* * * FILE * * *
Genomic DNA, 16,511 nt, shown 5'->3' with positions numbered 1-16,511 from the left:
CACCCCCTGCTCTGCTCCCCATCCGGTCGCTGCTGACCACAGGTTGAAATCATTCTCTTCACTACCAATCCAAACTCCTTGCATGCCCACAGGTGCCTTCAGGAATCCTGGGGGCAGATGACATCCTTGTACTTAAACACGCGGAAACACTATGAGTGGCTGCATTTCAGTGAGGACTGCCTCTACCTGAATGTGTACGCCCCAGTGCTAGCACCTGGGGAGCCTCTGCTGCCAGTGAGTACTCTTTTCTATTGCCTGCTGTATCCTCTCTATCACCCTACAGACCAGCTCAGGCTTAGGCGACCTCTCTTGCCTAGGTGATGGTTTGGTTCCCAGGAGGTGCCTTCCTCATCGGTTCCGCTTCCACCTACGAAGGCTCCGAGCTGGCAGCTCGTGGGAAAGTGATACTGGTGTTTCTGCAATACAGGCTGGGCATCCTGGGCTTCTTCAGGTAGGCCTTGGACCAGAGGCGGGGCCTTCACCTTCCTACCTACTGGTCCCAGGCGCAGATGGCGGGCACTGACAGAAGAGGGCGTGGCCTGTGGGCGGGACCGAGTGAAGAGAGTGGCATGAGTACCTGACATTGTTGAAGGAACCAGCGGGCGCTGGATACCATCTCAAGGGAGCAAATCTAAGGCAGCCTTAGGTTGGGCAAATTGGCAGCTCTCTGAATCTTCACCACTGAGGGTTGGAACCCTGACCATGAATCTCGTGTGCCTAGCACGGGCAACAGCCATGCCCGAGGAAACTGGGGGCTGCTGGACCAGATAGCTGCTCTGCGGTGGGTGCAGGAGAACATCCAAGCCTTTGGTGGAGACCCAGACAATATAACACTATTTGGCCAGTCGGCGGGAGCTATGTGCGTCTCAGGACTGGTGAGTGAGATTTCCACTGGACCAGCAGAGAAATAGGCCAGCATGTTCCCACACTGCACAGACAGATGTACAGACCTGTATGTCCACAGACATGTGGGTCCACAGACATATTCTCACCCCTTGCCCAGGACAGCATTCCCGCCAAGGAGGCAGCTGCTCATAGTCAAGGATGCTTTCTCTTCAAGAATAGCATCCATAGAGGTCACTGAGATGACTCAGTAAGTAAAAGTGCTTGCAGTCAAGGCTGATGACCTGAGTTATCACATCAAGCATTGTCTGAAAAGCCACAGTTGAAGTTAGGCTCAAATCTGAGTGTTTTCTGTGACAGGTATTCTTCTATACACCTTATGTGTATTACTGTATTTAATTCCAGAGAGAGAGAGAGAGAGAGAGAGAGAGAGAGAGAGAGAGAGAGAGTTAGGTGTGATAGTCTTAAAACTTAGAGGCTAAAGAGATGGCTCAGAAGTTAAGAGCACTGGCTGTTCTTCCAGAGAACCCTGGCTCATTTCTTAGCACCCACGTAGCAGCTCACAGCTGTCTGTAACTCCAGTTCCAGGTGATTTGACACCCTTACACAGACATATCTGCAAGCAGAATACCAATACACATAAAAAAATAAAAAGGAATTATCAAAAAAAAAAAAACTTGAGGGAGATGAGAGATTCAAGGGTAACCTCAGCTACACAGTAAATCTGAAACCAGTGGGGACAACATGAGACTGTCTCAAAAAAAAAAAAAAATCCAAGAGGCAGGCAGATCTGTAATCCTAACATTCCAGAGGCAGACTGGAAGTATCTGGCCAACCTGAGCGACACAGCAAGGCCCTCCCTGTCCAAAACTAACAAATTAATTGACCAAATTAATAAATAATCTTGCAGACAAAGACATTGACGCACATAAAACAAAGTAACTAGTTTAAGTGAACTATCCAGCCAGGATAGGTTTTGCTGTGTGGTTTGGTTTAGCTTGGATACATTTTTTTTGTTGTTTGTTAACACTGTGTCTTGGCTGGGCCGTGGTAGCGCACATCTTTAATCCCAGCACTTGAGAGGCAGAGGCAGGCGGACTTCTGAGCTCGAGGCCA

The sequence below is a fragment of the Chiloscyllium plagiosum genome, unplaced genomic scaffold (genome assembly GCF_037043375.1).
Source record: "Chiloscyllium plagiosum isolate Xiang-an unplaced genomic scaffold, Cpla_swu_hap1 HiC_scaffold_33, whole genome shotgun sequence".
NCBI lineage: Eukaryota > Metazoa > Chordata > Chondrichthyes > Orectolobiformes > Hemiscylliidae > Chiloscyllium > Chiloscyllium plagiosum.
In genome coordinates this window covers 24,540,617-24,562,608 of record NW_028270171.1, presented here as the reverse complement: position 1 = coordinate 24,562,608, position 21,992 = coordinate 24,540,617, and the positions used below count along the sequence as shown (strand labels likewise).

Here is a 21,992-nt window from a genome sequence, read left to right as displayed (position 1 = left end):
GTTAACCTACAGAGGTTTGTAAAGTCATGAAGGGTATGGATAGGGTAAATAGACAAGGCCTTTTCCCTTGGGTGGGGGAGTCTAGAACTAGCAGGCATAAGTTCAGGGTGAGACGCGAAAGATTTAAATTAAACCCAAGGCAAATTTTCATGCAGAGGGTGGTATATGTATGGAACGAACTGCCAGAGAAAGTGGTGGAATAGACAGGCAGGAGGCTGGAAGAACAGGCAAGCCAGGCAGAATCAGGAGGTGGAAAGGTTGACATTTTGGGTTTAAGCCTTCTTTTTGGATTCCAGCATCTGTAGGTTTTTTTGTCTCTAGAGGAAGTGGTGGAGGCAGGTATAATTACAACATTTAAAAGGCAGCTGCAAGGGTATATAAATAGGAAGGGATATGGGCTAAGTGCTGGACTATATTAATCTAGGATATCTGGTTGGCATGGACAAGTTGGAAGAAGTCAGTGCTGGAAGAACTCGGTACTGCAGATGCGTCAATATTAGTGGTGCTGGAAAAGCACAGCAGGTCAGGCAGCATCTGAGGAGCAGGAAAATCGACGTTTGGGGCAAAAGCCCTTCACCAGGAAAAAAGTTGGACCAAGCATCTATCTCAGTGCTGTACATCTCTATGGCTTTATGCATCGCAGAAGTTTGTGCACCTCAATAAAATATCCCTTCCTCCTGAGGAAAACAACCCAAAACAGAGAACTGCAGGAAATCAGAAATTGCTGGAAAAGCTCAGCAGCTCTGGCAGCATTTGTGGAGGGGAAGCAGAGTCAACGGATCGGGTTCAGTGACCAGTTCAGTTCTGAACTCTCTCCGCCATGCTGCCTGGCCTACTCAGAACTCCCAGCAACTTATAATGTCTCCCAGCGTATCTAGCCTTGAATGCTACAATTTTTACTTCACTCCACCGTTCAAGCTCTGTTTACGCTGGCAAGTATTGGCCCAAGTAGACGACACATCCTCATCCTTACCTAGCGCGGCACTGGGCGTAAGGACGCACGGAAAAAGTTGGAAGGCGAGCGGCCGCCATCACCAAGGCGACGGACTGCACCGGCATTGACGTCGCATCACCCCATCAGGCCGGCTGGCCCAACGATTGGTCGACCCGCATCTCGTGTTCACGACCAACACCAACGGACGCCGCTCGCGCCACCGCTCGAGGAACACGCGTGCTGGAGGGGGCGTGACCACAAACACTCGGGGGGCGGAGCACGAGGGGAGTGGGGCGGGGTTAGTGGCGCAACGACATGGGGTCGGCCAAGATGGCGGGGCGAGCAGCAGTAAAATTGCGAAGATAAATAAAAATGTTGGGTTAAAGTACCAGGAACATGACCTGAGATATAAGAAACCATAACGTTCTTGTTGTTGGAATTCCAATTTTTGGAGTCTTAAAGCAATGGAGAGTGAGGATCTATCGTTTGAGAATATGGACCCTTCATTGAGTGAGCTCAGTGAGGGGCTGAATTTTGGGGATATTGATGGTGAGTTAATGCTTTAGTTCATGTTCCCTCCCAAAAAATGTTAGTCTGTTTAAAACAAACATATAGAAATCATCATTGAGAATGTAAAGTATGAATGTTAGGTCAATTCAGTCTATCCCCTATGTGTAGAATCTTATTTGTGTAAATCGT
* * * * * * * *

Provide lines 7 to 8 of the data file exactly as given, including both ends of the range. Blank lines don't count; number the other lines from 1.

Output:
Here is a 21,992-nt window from a genome sequence, read left to right as displayed (position 1 = left end):
GTTAACCTACAGAGGTTTGTAAAGTCATGAAGGGTATGGATAGGGTAAATAGACAAGGCCTTTTCCCTTGGGTGGGGGAGTCTAGAACTAGCAGGCATAAGTTCAGGGTGAGACGCGAAAGATTTAAATTAAACCCAAGGCAAATTTTCATGCAGAGGGTGGTATATGTATGGAACGAACTGCCAGAGAAAGTGGTGGAATAGACAGGCAGGAGGCTGGAAGAACAGGCAAGCCAGGCAGAATCAGGAGGTGGAAAGGTTGACATTTTGGGTTTAAGCCTTCTTTTTGGATTCCAGCATCTGTAGGTTTTTTTGTCTCTAGAGGAAGTGGTGGAGGCAGGTATAATTACAACATTTAAAAGGCAGCTGCAAGGGTATATAAATAGGAAGGGATATGGGCTAAGTGCTGGACTATATTAATCTAGGATATCTGGTTGGCATGGACAAGTTGGAAGAAGTCAGTGCTGGAAGAACTCGGTACTGCAGATGCGTCAATATTAGTGGTGCTGGAAAAGCACAGCAGGTCAGGCAGCATCTGAGGAGCAGGAAAATCGACGTTTGGGGCAAAAGCCCTTCACCAGGAAAAAAGTTGGACCAAGCATCTATCTCAGTGCTGTACATCTCTATGGCTTTATGCATCGCAGAAGTTTGTGCACCTCAATAAAATATCCCTTCCTCCTGAGGAAAACAACCCAAAACAGAGAACTGCAGGAAATCAGAAATTGCTGGAAAAGCTCAGCAGCTCTGGCAGCATTTGTGGAGGGGAAGCAGAGTCAACGGATCGGGTTCAGTGACCAGTTCAGTTCTGAACTCTCTCCGCCATGCTGCCTGGCCTACTCAGAACTCCCAGCAACTTATAATGTCTCCCAGCGTATCTAGCCTTGAATGCTACAATTTTTACTTCACTCCACCGTTCAAGCTCTGTTTACGCTGGCAAGTATTGGCCCAAGTAGACGACACATCCTCATCCTTACCTAGCGCGGCACTGGGCGTAAGGACGCACGGAAAAAGTTGGAAGGCGAGCGGCCGCCATCACCAAGGCGACGGACTGCACCGGCATTGACGTCGCATCACCCCATCAGGCCGGCTGGCCCAACGATTGGTCGACCCGCATCTCGTGTTCACGACCAACACCAACGGACGCCGCTCGCGCCACCGCTCGAGGAACACGCGTGCTGGAGGGGGCGTGACCACAAACACTCGGGGGGCGGAGCACGAGGGGAGTGGGGCGGGGTTAGTGGCGCAACGACATGGGGTCGGCCAAGATGGCGGGGCGAGCAGCAGTAAAATTGCGAAGATAAATAAAAATGTTGGGTTAAAGTACCAGGAACATGACCTGAGATATAAGAAACCATAACGTTCTTGTTGTTGGAATTCCAATTTTTGGAGTCTTAAAGCAATGGAGAGTGAGGATCTATCGTTTGAGAATATGGACCCTTCATTGAGTGAGCTCAGTGAGGGGCTGAATTTTGGGGATATTGATGGTGAGTTAATGCTTTAGTTCATGTTCCCTCCCAAAAAATGTTAGTCTGTTTAAAACAAACATATAGAAATCATCATTGAGAATGTAAAGTATGAATGTTAGGTCAATTCAGTCTATCCCCTATGTGTAGAATCTTATTTGTGTAAATCGT